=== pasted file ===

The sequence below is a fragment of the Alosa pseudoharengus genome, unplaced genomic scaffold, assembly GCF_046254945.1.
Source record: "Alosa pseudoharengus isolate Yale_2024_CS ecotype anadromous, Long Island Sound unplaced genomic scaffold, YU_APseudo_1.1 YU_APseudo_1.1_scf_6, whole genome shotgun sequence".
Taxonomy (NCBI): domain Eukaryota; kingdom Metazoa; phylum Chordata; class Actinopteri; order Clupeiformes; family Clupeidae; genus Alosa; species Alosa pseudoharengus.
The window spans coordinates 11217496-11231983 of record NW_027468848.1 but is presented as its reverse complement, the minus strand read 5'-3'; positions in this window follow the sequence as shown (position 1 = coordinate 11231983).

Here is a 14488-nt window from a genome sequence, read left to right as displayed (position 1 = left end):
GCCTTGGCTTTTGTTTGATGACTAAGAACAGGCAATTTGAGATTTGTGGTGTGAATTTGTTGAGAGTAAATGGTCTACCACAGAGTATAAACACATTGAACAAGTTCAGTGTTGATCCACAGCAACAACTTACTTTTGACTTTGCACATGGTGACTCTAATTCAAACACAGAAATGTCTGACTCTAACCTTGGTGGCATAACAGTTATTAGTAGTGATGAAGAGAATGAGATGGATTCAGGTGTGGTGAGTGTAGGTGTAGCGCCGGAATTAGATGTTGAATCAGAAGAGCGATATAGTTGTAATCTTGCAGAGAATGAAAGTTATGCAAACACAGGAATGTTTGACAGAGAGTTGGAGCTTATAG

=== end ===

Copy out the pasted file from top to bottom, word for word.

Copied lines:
The sequence below is a fragment of the Alosa pseudoharengus genome, unplaced genomic scaffold, assembly GCF_046254945.1.
Source record: "Alosa pseudoharengus isolate Yale_2024_CS ecotype anadromous, Long Island Sound unplaced genomic scaffold, YU_APseudo_1.1 YU_APseudo_1.1_scf_6, whole genome shotgun sequence".
Taxonomy (NCBI): domain Eukaryota; kingdom Metazoa; phylum Chordata; class Actinopteri; order Clupeiformes; family Clupeidae; genus Alosa; species Alosa pseudoharengus.
The window spans coordinates 11217496-11231983 of record NW_027468848.1 but is presented as its reverse complement, the minus strand read 5'-3'; positions in this window follow the sequence as shown (position 1 = coordinate 11231983).

Here is a 14488-nt window from a genome sequence, read left to right as displayed (position 1 = left end):
GCCTTGGCTTTTGTTTGATGACTAAGAACAGGCAATTTGAGATTTGTGGTGTGAATTTGTTGAGAGTAAATGGTCTACCACAGAGTATAAACACATTGAACAAGTTCAGTGTTGATCCACAGCAACAACTTACTTTTGACTTTGCACATGGTGACTCTAATTCAAACACAGAAATGTCTGACTCTAACCTTGGTGGCATAACAGTTATTAGTAGTGATGAAGAGAATGAGATGGATTCAGGTGTGGTGAGTGTAGGTGTAGCGCCGGAATTAGATGTTGAATCAGAAGAGCGATATAGTTGTAATCTTGCAGAGAATGAAAGTTATGCAAACACAGGAATGTTTGACAGAGAGTTGGAGCTTATAG